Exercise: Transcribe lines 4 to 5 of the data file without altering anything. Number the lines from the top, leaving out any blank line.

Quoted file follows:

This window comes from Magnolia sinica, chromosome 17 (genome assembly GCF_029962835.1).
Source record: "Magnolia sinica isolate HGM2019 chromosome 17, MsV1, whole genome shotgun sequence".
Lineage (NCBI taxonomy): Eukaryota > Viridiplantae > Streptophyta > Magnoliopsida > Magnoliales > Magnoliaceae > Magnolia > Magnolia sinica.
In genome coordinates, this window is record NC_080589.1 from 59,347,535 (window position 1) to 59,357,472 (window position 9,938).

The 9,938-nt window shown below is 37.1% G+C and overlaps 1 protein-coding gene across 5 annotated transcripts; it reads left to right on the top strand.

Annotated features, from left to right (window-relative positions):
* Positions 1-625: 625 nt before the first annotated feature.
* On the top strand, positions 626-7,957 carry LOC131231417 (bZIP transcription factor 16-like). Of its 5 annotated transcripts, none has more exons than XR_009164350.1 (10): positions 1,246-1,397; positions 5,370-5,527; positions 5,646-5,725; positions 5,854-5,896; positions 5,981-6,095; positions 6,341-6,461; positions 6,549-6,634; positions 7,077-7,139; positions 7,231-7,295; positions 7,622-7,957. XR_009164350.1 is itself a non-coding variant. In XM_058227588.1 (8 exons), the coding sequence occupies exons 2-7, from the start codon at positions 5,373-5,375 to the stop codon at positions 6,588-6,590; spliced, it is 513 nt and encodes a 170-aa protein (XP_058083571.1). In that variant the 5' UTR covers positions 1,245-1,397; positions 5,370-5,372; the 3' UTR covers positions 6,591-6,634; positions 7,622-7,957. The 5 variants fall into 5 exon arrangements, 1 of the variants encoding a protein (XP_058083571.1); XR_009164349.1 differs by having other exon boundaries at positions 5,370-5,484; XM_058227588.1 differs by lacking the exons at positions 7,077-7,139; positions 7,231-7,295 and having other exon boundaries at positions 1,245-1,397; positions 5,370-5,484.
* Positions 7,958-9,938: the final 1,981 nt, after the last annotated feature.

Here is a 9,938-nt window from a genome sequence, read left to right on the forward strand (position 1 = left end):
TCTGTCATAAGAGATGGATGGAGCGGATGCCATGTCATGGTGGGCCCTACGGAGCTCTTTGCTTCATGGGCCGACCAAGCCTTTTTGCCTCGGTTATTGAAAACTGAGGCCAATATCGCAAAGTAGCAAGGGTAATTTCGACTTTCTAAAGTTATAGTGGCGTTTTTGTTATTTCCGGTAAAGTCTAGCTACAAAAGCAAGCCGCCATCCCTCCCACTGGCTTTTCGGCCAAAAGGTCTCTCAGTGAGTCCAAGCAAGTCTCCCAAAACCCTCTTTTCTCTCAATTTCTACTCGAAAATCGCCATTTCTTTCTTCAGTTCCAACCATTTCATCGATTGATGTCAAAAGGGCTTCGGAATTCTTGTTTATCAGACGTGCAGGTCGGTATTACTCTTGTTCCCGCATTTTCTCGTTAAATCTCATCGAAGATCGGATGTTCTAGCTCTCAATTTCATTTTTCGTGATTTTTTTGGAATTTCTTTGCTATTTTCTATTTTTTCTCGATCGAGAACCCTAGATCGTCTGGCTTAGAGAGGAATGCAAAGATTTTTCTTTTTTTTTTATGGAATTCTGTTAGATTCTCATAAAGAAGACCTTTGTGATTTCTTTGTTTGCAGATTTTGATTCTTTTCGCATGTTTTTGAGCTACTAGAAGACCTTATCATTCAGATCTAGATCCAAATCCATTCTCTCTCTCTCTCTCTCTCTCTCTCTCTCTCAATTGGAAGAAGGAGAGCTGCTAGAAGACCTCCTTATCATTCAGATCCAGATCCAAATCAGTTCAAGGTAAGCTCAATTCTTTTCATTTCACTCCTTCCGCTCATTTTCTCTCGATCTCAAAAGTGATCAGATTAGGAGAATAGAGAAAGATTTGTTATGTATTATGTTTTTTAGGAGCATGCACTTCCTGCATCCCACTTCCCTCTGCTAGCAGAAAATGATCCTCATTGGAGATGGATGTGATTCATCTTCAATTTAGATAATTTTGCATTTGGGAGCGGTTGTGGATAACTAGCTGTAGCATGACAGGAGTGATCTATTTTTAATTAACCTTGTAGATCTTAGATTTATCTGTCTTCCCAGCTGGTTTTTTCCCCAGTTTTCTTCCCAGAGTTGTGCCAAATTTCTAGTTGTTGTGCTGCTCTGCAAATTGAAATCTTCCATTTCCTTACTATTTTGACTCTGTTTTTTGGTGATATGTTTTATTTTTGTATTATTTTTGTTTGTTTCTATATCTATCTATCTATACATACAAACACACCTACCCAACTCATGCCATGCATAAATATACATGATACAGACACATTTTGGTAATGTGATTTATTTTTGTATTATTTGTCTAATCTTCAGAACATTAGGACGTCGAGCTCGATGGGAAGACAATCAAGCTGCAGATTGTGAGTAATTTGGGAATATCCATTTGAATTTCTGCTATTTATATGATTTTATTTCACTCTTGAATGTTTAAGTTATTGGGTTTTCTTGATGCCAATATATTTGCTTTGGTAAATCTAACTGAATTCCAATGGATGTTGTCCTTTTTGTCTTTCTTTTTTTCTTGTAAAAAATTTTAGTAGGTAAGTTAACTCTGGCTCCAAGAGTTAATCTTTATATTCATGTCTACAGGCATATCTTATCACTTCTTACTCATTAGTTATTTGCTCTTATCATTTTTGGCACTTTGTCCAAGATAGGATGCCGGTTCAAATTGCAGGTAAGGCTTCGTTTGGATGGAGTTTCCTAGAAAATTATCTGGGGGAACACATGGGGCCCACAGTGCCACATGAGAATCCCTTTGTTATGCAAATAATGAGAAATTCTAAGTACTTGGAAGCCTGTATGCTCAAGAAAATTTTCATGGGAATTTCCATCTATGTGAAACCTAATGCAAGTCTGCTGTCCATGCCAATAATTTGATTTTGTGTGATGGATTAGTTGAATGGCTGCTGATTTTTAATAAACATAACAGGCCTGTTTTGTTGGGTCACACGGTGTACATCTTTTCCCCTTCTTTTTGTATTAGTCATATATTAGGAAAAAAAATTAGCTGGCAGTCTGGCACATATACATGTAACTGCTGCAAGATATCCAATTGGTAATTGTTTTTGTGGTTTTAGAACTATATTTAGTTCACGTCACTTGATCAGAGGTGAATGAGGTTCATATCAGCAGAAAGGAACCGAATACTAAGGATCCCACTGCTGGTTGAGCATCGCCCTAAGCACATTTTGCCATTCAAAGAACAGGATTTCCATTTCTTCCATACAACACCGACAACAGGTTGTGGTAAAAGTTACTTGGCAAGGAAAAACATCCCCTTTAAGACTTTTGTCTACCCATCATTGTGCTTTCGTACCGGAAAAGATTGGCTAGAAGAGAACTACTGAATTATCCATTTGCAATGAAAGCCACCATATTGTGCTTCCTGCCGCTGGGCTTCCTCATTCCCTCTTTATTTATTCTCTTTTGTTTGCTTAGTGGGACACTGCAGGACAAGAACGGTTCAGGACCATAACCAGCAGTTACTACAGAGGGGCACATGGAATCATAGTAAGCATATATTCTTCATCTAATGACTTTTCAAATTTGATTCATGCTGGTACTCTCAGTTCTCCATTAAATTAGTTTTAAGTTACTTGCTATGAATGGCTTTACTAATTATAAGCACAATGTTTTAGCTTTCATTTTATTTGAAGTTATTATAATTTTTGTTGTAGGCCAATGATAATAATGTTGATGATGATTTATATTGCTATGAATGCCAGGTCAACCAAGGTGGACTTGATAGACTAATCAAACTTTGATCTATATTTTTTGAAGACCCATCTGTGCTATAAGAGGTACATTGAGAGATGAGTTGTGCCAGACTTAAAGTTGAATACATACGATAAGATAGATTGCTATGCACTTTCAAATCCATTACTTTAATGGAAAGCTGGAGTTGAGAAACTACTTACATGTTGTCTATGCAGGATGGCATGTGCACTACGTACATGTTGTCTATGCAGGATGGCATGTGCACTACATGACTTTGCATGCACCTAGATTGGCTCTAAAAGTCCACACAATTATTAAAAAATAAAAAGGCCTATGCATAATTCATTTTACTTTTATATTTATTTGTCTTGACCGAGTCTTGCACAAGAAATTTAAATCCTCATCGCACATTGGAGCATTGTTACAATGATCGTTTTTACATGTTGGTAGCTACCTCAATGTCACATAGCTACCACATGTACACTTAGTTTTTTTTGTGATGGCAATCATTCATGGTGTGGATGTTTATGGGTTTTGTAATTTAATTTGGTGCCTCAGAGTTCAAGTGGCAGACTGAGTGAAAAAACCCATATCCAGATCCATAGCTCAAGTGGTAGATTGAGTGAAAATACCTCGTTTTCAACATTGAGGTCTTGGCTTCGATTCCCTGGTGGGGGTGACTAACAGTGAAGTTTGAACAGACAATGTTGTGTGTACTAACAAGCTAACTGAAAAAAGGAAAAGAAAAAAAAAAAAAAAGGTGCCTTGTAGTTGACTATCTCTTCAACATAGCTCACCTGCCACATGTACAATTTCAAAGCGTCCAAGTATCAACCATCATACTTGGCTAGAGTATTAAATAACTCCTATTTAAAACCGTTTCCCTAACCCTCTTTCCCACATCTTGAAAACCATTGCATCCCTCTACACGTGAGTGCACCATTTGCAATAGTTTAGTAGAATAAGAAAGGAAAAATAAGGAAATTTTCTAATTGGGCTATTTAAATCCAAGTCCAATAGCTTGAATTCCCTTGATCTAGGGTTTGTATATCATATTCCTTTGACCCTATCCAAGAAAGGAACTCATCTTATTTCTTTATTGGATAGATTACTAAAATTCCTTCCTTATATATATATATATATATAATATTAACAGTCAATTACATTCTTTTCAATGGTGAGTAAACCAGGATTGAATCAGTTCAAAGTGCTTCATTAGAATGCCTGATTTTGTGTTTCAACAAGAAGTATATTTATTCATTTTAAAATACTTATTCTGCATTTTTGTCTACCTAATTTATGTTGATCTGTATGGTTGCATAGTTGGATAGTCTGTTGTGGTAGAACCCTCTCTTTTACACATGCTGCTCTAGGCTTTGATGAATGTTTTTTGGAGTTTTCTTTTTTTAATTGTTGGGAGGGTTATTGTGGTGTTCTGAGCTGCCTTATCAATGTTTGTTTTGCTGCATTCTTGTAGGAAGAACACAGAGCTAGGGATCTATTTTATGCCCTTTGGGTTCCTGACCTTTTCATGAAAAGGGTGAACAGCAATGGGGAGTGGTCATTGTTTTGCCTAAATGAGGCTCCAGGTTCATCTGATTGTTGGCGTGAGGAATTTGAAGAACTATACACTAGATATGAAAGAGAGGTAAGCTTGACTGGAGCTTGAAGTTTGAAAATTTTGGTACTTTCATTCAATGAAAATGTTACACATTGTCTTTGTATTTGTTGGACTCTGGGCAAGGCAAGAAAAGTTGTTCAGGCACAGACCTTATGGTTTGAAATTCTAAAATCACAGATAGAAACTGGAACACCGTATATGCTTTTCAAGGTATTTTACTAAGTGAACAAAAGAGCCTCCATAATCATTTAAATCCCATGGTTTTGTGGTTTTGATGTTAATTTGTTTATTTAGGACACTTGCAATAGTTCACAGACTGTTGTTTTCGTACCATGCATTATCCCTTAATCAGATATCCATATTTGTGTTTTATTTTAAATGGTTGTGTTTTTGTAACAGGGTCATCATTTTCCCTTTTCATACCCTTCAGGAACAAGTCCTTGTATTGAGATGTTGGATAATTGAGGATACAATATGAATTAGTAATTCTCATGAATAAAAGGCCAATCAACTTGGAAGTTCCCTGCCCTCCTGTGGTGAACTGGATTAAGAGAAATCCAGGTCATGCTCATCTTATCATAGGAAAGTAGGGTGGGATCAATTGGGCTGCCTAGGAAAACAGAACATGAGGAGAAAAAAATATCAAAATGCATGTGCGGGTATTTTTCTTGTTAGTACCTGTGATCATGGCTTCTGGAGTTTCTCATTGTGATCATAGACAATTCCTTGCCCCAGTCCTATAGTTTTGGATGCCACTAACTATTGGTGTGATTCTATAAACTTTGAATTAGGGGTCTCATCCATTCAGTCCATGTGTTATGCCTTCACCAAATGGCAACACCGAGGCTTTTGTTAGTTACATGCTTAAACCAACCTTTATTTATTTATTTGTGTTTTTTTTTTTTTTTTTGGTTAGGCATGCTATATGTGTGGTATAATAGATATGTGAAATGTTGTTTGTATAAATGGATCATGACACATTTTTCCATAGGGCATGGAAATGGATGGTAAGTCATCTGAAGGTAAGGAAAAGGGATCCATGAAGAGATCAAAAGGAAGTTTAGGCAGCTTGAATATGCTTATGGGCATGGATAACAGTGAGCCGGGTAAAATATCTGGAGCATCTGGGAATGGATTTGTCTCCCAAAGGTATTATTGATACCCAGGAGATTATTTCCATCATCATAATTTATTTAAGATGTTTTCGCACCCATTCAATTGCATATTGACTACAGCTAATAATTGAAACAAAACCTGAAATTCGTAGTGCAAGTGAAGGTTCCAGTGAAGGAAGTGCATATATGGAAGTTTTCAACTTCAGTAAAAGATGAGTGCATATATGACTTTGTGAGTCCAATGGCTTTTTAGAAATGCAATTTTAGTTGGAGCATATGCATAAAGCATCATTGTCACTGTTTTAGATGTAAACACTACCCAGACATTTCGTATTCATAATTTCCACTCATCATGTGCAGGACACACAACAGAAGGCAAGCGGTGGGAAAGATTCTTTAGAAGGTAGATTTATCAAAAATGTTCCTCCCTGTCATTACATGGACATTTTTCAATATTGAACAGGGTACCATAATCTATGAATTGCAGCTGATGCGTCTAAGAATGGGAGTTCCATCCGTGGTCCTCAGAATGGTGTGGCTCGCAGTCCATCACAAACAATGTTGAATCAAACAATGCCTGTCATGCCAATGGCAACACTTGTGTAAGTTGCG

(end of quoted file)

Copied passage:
In genome coordinates, this window is record NC_080589.1 from 59,347,535 (window position 1) to 59,357,472 (window position 9,938).

The 9,938-nt window shown below is 37.1% G+C and overlaps 1 protein-coding gene across 5 annotated transcripts; it reads left to right on the top strand.